Coast Community College District is taking steps to mend employee and educational practices that have placed its three colleges at risk of losing their educational credentials, accreditation committee members said Tuesday.
The committee plans to file a report with the Accrediting Commission for Community and Junior Colleges by February, showing that the district and its colleges have fixed issues the commission raised earlier this year.
"We have a plan in place at the district and college levels," said Vince Rodriguez, vice president of instruction and student services at Coastline and a committee member. "There will be a tight timeline, but I think we'll be OK."
Every six years, the commission evaluates colleges to ensure that they are complying with regulations that govern what they must do to receive accreditation — a measure of educational quality that ensures students can transition to four-year universities.
In March, an evaluation team toured Orange Coast College in Costa Mesa and its two sister colleges, Coastline Community College in Newport Beach and Golden West College in Huntington Beach. Each of the schools received a warning, the least serious infraction a college can receive after an accreditation visit, said John Weispfenning, vice president of instruction at OCC.
Regarding OCC, evaluators wrote in a July report that there should be consistent and substantive contact between instructors and students taking online classes, and faculty evaluations should include how effective employees are at producing educational results. The report added that no evidence could be found that faculty are evaluated on how well their students are learning.
"We're now just looking at how to make it [contact between instructors and students] consistent in all of our online classes," Weispfenning said.
The issues are ones the college was already addressing before the visit, Weispfenning said.
Meanwhile, evaluators wrote in Golden West's report that the school must work to ensure that students are taking the correct courses to move through their programs, provide all students with a course syllabus, and develop a better financial plan to achieve long-term goals.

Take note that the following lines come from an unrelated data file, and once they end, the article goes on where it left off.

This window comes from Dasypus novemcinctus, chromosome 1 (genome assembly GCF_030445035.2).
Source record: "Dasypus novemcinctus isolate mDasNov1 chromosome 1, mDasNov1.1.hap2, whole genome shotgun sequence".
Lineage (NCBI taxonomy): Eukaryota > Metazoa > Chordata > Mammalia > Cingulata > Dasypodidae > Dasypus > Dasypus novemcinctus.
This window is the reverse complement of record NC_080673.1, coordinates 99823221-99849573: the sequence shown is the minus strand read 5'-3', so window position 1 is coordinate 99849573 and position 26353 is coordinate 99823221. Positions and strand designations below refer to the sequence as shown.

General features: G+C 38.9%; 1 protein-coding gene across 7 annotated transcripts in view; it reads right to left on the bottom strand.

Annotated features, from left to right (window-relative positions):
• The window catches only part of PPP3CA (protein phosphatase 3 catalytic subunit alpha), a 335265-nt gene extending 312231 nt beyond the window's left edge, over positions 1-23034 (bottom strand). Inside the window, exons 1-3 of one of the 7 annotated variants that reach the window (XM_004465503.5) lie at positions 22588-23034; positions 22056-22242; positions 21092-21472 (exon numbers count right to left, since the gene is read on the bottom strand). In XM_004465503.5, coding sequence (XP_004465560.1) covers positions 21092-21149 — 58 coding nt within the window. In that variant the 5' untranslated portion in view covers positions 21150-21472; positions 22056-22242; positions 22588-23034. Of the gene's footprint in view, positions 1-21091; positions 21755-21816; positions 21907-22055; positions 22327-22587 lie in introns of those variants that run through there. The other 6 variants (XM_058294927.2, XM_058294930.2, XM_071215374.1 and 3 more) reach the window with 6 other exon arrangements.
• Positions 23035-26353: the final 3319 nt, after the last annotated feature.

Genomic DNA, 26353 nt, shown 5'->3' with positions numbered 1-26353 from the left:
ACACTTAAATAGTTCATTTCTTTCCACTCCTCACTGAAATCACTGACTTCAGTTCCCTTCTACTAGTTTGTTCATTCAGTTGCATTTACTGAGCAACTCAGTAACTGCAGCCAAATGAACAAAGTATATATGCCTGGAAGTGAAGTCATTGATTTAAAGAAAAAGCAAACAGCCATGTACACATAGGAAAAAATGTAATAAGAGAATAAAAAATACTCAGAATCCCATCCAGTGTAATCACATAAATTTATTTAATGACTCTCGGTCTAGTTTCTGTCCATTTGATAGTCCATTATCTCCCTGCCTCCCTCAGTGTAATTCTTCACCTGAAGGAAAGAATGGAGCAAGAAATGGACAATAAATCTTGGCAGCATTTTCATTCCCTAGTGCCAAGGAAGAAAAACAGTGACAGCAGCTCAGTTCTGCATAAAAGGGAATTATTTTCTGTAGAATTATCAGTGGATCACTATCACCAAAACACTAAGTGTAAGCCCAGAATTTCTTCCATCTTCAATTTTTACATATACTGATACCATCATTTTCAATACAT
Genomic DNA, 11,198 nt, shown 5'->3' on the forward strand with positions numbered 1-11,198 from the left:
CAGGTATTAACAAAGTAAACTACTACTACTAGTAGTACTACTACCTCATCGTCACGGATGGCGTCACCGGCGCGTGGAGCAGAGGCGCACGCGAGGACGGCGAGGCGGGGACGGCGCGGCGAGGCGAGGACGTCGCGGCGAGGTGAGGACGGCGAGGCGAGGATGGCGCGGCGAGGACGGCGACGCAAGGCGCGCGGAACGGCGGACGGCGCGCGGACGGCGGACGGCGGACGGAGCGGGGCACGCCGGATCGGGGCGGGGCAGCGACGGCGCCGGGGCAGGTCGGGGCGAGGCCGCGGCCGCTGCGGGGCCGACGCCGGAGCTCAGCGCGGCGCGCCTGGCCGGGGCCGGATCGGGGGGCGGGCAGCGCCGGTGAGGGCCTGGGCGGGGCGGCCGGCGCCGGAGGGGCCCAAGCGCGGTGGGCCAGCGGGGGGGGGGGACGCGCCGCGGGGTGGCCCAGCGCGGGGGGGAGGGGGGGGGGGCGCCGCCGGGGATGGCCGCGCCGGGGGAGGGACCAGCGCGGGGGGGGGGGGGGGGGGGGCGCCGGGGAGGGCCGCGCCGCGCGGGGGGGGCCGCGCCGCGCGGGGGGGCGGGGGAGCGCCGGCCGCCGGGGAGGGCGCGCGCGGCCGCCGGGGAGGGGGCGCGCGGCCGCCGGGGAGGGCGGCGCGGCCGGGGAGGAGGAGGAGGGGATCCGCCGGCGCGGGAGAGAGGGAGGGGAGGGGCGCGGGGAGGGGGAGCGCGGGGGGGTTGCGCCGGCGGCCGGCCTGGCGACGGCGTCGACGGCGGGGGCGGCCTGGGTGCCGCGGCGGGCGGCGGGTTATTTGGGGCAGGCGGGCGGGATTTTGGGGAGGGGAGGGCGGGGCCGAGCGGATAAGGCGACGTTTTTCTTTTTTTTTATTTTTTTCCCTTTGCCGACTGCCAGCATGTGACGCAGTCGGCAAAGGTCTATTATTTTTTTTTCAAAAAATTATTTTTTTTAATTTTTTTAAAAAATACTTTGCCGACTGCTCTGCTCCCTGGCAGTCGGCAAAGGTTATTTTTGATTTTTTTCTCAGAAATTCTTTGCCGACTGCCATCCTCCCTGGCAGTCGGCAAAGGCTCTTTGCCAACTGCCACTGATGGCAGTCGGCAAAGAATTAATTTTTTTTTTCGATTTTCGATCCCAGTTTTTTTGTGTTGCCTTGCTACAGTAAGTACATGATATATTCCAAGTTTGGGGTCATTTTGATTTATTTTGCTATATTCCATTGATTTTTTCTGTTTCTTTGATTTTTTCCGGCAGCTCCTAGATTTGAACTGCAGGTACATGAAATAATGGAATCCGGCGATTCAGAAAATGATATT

As for Coastline, the commission wrote that the school should review its programs to make sure they align with future planning and funding and evaluate student learning outcomes, making improvements if necessary. The letter also states that the college needs to ensure that it has enough full-time faculty to support its goals and that all employees are evaluated systematically.
"Many of the items are ones we have been addressing and knew we had to improve upon," Rodriguez said.
However, the negotiating of employee evaluations — a must any time a change is considered in the way an employee is evaluated — with the Coast Federation of Classified Employees may not be completed by the time the report is due in March, said Andreea Serban, vice chancellor of educational services and technology.
"Given how negotiations have gone up until this point, I just don't know," she said. "It may be a challenge."
In light of the looming deadline, the accreditation committee agreed to schedule a special board meeting Dec. 4 to allow trustees ample time to approve changes.
"If we wait until February and we have a question or need to edit, we're going to run out of time," Rodriguez said during the committee meeting.
The committee plans to have trustees approve all policy changes by Dec. 11 so that they can begin drafting the report.
If Coast Community does not correct the deficiencies by March 2014, the commission could terminate the district's accreditation.
"Our window is narrow," said Lorraine Prinsky, president of the board of trustees and member of the accreditation committee. "We're all really keeping an eye on the calendar."